Actually, before we get the opening credits, we get a few more stray bits of information. The first is the title of Two Years Later (I need to go back and fix the previous references to 10 years, I was following the book in that case and forgot that it was different here.)

Two years later, Kufuku is still driving that red Saab. Perhaps more noteworthy — even though we assume the Uncle Vanya performance is in the past, he is still listening to his late partner’s tapes as well. We get this narrative:

Of course … I’m sure … that the truth, no matter what it is, isn’t that frightening.

And then the film cuts to audio tape in a record, then the mouth of Oto, who recites:

What’s most frightening … is not knowing it.

Oto, who started the movie as a spectral image, is now haunting Kafuku completely. We see that he‘s just slept in his car and then wolfed down a doughnut. What exactly has happened to his life in these two years? We next see him check his phone where he’s plotting what looks like an extremely long car voyage to the Hiroshima Arts and Culture Theater.

He places his phone on a dashboard stand, takes a sip of coffee and begins. The titles come on. Kafuku drives through what looks like very pleasant weather, perhaps on an early fall day given the look of the trees. We get our first shots of Hiroshima, which look very lovely, somewhat similar to Vancouver to me, nothing like I remember the city from Renais’ masterpiece “Hiroshima Mon Amour” in the late 50s. Good to be reminded early that the Hiroshima of Renais has no more resemblance to that modern city that the films of Ozu have to modern Tokyo.

He pulls into a garage in the arts center and is greeted there by the theater manager, Ms. Yuzuhara and the literary advisor for the project, Yoon-Su. They are new characters for this film, not a part of the Murakami universe in any way. We now get a bit of exposition. Ms. Yuzuhara explains that this is a two month residency that includes six weeks of rehearsals and two weeks of performance, running roughly from the beginning of November through the end of the year.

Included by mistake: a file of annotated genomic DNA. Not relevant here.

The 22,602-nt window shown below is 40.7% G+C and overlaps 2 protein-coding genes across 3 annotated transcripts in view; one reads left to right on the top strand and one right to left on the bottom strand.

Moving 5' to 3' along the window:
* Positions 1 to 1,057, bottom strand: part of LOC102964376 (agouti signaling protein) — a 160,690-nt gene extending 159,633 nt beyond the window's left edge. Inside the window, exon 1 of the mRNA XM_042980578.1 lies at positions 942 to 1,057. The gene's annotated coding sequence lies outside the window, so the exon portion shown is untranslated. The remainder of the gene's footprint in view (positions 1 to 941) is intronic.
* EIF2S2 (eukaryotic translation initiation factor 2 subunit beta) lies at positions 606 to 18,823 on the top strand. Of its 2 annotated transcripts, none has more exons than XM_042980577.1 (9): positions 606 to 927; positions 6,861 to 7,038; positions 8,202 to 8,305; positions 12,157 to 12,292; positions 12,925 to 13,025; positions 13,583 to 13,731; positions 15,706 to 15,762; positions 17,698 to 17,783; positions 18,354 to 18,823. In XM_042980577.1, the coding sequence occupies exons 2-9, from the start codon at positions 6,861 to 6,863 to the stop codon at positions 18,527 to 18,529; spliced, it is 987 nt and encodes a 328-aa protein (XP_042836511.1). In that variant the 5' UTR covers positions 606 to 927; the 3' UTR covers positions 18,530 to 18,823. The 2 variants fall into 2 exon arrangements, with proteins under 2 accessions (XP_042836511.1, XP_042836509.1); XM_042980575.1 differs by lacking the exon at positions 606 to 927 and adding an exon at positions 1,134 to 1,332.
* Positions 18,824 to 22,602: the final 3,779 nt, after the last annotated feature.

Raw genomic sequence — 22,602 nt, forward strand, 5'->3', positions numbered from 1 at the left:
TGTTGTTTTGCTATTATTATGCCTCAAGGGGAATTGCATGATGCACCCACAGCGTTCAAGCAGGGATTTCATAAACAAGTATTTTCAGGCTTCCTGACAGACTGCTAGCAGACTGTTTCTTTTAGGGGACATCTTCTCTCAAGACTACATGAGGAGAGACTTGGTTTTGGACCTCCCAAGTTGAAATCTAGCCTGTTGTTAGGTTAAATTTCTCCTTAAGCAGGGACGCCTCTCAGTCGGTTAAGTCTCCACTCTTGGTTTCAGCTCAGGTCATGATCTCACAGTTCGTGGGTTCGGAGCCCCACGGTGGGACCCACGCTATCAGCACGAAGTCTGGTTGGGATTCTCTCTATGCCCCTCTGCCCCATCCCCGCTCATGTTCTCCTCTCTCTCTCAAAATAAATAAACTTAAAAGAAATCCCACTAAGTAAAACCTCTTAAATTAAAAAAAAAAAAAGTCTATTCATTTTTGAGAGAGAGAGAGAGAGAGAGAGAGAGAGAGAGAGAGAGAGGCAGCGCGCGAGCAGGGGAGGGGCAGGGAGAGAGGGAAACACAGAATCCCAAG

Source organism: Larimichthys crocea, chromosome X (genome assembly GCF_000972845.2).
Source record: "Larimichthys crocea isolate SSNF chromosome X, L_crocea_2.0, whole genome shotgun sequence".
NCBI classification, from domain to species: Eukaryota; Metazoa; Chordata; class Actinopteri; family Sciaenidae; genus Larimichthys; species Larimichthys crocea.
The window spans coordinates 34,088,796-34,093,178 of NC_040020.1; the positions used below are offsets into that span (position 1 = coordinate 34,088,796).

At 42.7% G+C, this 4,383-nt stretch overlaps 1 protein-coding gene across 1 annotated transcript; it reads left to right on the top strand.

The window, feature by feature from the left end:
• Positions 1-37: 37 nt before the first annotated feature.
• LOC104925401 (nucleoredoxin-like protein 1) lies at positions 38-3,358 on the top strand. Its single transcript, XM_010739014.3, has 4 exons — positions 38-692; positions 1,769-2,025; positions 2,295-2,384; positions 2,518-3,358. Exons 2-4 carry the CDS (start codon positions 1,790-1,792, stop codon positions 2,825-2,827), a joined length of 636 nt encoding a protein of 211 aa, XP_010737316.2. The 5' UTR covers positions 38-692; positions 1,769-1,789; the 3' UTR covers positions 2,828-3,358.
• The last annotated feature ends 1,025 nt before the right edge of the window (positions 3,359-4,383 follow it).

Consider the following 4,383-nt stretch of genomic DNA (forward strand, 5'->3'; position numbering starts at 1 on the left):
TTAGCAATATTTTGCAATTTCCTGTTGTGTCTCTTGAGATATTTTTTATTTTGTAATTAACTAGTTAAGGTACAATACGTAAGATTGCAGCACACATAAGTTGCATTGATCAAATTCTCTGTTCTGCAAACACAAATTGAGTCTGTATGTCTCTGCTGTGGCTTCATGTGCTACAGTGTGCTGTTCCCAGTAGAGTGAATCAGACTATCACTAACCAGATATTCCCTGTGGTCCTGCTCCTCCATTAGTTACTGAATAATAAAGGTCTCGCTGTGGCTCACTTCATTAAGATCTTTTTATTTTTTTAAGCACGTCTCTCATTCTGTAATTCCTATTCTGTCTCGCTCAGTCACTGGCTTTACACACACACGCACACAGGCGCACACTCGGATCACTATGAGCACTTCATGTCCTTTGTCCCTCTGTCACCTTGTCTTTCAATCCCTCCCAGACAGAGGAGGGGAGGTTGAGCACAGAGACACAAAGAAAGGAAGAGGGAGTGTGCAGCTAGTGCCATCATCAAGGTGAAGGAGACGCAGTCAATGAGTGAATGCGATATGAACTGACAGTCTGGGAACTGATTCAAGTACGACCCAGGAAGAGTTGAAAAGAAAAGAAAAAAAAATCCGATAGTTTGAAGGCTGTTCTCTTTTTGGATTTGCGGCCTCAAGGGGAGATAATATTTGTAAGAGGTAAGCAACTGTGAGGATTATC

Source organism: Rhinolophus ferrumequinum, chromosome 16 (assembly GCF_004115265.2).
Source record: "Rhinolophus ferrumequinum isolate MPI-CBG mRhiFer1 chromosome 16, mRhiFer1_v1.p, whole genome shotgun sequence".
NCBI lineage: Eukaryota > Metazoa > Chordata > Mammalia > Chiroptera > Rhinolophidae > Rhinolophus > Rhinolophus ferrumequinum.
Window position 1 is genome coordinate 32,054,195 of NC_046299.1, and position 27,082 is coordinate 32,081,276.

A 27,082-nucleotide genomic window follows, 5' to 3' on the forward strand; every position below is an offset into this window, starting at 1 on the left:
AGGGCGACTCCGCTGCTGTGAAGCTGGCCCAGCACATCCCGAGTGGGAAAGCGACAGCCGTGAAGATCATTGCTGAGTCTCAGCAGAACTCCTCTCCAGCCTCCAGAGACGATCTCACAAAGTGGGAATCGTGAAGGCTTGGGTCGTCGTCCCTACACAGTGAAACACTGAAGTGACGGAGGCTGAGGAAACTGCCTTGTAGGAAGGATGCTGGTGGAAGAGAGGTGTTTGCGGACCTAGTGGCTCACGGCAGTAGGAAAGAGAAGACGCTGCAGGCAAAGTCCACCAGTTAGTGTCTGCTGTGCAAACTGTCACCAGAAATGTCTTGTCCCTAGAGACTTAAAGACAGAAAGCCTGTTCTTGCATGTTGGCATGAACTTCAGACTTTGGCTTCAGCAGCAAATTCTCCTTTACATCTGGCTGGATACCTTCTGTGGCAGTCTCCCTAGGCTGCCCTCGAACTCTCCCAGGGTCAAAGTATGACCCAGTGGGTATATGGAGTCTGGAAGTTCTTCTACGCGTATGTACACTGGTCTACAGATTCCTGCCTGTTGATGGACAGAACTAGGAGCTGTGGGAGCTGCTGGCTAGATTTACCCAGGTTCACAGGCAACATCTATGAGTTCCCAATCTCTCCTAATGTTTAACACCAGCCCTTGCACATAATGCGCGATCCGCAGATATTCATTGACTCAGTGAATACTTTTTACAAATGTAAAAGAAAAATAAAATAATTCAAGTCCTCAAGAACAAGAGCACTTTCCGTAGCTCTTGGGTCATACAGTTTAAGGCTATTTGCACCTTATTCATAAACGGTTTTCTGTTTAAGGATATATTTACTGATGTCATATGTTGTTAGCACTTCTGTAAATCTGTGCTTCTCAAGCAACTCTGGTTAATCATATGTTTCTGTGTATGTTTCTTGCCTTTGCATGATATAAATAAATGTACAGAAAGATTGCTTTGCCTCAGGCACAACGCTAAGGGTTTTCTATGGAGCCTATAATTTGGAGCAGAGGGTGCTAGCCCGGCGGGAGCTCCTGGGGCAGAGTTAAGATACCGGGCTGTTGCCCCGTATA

They then start leafing through call sheets — audition calls were made throughout Asia for the performance, which will be in several languages simultaneously. Apparently the project has drawn great interest and even attracted some well known performers.

They then explain that, as he asked, lodging has been found an hour away from Hiroshima, which will allow him to rehearse the play (or rather listen to Oto) on the way to work and back each day. Ms. Yuzuhara then lets him know that he will have a driver — and when Kafuku pushes back, explains that this is non negotiable, a previous performer got into a serious accident in a previous production and this is now required of the director as a condition of employment.

Yoon-Su says he is, of course, allowed to test the driver, although the driver is highly skilled. They then leave to meet the driver.

I’ll stop here. After the highly dramatic prologue, this first scene of the film proper is a bit of a breather. Given all that Kafuku has been through in the story, I don’t think anyone minds taking all of the drama out of the chauffeur back story. He doesn’t need a DUI or some legal requirement to get the story on its way, it’s better showing him a little kindness.

The Story Begins